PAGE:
My Lord, What a Night
Orlando Shakes via Video on Demand
by Carl F. Gauze
Written by Deborah Brevoort
Directed by Kel Haney
Sometimes famous people do meet up and become friends. A good example might be Albert Einstein (Eric Zivot), the Jewish physicist who met the black singer Marion Anderson (Sheryll Carbonell) at his Princeton home. Einstein invites Anderson to spend the night in his spare room as Princeton society would be horrified were she to stay in one of their hotels. Horrification was the major past time for proper Princetonians in 1937. Anderson can perform at the hotel but she dare not stay in it. Soon Mary Churchill Terrel (Avis-Marie Barnes), another race activist, arrives to invite Marion to sing Washington D.C.. As this discussion builds, Einstein expresses concern for rising Nazism in America. Everybody on this stage is hated by someone, and never for any good reason. But each was a major creative force, and each lived a life of rejection. They all just have different takes on how to survive. Einstein’s handler Abe (J. D. Sutton) chose to keep a low profile and act as waspish as possible; he wants to shuffle Marion off to the “Colored YMCA.” Marion pushes back: “If I’m good enough fill a concert hall, why can’t I eat in the restaurant?” This tension takes us down the rabbit hole of racism and “outsiders” which dogs us to this day.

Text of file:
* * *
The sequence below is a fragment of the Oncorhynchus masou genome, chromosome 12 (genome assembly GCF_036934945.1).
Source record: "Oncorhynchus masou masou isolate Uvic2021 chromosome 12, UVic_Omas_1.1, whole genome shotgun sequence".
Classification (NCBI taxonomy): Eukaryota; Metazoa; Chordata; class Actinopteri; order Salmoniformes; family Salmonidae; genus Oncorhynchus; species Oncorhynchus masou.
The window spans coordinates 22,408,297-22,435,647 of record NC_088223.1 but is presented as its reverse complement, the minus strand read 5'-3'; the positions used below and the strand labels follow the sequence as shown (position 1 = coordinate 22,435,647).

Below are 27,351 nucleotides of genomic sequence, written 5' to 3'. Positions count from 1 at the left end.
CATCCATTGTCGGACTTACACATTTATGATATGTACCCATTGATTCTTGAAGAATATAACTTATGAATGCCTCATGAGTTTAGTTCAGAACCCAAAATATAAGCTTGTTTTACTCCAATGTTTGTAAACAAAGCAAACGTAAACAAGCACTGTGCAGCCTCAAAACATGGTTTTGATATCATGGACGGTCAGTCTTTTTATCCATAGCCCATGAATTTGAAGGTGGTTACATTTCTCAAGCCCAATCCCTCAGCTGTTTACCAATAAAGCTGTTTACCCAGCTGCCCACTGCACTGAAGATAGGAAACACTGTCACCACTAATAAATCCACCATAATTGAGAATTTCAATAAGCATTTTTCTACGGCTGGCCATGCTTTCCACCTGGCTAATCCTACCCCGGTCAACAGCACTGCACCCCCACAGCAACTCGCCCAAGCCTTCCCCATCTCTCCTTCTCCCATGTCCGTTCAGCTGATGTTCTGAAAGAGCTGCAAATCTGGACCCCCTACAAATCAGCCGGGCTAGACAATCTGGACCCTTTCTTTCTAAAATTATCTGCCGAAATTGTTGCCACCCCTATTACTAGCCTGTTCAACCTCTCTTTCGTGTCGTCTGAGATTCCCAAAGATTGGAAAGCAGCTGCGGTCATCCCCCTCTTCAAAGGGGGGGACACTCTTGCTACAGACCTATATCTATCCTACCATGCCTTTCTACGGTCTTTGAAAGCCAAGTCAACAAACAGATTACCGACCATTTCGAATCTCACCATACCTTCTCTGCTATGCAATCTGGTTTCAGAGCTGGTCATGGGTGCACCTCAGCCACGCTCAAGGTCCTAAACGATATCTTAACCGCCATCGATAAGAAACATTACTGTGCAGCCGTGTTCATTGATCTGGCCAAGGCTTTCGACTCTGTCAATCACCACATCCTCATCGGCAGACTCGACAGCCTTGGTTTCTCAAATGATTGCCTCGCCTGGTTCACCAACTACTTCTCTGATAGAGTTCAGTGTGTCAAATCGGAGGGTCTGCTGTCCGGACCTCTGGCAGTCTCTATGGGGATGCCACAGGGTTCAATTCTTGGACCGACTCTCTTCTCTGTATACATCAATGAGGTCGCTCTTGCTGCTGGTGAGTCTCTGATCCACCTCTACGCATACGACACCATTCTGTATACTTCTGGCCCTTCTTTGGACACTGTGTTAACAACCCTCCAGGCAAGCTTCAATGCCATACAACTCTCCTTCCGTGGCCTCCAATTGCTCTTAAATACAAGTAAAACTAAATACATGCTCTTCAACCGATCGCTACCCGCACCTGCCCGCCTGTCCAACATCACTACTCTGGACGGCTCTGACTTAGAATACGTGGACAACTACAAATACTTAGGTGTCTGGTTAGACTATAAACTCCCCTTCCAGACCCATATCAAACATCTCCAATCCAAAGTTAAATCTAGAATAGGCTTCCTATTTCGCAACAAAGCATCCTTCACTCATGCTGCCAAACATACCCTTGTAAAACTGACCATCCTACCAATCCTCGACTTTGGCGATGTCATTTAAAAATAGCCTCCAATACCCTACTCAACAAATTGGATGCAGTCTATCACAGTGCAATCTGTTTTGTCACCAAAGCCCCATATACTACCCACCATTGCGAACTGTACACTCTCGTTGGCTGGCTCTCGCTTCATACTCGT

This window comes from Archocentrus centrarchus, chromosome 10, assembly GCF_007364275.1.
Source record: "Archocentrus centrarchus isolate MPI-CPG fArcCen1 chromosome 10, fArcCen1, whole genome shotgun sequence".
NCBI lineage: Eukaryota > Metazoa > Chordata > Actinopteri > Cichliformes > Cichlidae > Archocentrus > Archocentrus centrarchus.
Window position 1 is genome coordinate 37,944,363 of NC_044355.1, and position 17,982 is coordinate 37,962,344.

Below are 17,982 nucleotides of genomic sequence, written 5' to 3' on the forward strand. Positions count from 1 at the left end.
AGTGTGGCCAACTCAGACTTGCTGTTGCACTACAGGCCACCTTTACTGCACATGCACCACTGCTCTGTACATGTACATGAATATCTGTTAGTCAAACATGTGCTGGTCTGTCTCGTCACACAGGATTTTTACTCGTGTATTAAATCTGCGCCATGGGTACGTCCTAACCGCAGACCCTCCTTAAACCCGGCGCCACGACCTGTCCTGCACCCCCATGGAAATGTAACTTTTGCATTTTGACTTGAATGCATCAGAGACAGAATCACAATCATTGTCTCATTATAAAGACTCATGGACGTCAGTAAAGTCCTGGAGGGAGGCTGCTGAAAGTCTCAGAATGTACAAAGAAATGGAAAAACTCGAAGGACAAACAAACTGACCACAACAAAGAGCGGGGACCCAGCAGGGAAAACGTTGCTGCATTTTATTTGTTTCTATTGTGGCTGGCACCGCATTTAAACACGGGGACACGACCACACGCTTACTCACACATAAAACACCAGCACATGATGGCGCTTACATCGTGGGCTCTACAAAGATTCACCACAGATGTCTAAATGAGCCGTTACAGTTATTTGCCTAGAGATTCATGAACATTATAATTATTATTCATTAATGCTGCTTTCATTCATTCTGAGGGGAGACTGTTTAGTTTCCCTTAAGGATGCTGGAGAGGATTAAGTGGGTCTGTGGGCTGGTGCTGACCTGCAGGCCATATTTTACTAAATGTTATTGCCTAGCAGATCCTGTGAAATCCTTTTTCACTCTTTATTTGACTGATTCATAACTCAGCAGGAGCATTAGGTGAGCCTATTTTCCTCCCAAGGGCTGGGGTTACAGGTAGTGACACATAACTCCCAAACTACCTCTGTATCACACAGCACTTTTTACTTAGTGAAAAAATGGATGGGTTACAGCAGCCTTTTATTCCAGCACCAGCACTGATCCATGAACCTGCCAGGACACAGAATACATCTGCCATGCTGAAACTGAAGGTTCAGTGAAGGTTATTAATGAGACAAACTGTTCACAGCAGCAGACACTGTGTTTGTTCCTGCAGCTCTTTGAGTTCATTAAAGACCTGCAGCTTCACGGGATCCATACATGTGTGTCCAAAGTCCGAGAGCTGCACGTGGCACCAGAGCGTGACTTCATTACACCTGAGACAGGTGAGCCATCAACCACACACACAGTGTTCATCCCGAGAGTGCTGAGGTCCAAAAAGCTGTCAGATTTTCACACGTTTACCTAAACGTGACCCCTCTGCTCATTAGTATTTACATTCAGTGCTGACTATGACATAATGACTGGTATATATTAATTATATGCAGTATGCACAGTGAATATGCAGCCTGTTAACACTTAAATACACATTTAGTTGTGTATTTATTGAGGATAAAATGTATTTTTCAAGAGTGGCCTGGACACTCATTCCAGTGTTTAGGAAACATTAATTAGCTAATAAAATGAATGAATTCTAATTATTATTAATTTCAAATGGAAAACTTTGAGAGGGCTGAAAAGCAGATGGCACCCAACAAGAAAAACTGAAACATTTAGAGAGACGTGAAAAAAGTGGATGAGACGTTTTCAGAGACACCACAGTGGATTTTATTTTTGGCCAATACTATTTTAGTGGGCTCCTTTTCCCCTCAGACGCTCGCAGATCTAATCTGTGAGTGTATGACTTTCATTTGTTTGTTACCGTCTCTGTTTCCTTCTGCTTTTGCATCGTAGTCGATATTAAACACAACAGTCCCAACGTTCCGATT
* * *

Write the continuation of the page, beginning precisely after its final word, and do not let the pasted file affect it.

Zivot’ Einstein come over as an avuncular man who neither takes nor gives any bull. His direct physicist’s POV permeates all his decision, and he’s willing to take a stand against the system unlike his aid Abe. Abe pretends to assimilate, and while practically he may fit in, he’s always hiding the deep, dark secret. It’s also a rare heavy roll for Sutton; he’s usually the comic relief or downtrodden “Everyman” roles. Carbonell singing skills find a friendly platform here for her stunning vocals, and she’s just asking for the same love and applause she hears on stage when she stands on stage. Ms. Barnes displays both humor and power. I know here in real life and tonight she basically played her real self: A strong compassionate woman who brooks no BS.
Orlando Shakes has done a starring job with its video productions and this show is almost as good as sitting in the theater. A two camera shot keeps the POV interesting, and audio is clean. Since it’s video on demand you can back up a bit to catch missed lines, and the static picture box framing adapts well to the staging. I love there is no annoying “Rogue’s Gallery” of Zoom cells which I despise. Overall, its an excellent peek into history, and a look at a great friendship while showing live theater can be distributed electronically.